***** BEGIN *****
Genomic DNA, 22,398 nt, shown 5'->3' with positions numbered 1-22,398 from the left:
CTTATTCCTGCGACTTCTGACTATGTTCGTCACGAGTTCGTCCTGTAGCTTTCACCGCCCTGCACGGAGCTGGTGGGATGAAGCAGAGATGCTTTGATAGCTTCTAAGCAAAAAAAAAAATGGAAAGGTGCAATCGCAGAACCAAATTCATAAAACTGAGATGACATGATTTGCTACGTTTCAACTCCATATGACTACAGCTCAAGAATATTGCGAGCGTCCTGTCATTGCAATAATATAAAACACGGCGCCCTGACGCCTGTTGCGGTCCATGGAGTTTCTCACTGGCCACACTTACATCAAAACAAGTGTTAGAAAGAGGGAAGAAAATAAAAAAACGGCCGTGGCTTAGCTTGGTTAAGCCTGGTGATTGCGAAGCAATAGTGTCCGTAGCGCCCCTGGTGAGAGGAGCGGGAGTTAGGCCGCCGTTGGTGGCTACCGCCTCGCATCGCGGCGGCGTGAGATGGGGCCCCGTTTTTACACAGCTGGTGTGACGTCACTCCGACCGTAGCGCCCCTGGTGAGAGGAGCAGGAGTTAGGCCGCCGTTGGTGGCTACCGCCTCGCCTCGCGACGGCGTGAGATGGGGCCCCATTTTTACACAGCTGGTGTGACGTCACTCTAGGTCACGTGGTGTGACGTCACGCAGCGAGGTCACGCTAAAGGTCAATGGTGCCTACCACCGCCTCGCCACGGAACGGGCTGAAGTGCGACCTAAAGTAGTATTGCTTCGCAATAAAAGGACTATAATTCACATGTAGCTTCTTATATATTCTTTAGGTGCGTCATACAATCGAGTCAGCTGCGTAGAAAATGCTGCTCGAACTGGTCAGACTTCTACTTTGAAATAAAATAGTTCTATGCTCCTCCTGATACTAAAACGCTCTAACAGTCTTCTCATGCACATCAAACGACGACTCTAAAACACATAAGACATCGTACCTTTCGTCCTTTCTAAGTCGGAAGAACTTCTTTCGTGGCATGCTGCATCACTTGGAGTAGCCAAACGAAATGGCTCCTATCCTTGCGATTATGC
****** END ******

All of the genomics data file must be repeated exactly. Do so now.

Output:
Genomic DNA, 22,398 nt, shown 5'->3' with positions numbered 1-22,398 from the left:
CTTATTCCTGCGACTTCTGACTATGTTCGTCACGAGTTCGTCCTGTAGCTTTCACCGCCCTGCACGGAGCTGGTGGGATGAAGCAGAGATGCTTTGATAGCTTCTAAGCAAAAAAAAAAATGGAAAGGTGCAATCGCAGAACCAAATTCATAAAACTGAGATGACATGATTTGCTACGTTTCAACTCCATATGACTACAGCTCAAGAATATTGCGAGCGTCCTGTCATTGCAATAATATAAAACACGGCGCCCTGACGCCTGTTGCGGTCCATGGAGTTTCTCACTGGCCACACTTACATCAAAACAAGTGTTAGAAAGAGGGAAGAAAATAAAAAAACGGCCGTGGCTTAGCTTGGTTAAGCCTGGTGATTGCGAAGCAATAGTGTCCGTAGCGCCCCTGGTGAGAGGAGCGGGAGTTAGGCCGCCGTTGGTGGCTACCGCCTCGCATCGCGGCGGCGTGAGATGGGGCCCCGTTTTTACACAGCTGGTGTGACGTCACTCCGACCGTAGCGCCCCTGGTGAGAGGAGCAGGAGTTAGGCCGCCGTTGGTGGCTACCGCCTCGCCTCGCGACGGCGTGAGATGGGGCCCCATTTTTACACAGCTGGTGTGACGTCACTCTAGGTCACGTGGTGTGACGTCACGCAGCGAGGTCACGCTAAAGGTCAATGGTGCCTACCACCGCCTCGCCACGGAACGGGCTGAAGTGCGACCTAAAGTAGTATTGCTTCGCAATAAAAGGACTATAATTCACATGTAGCTTCTTATATATTCTTTAGGTGCGTCATACAATCGAGTCAGCTGCGTAGAAAATGCTGCTCGAACTGGTCAGACTTCTACTTTGAAATAAAATAGTTCTATGCTCCTCCTGATACTAAAACGCTCTAACAGTCTTCTCATGCACATCAAACGACGACTCTAAAACACATAAGACATCGTACCTTTCGTCCTTTCTAAGTCGGAAGAACTTCTTTCGTGGCATGCTGCATCACTTGGAGTAGCCAAACGAAATGGCTCCTATCCTTGCGATTATGC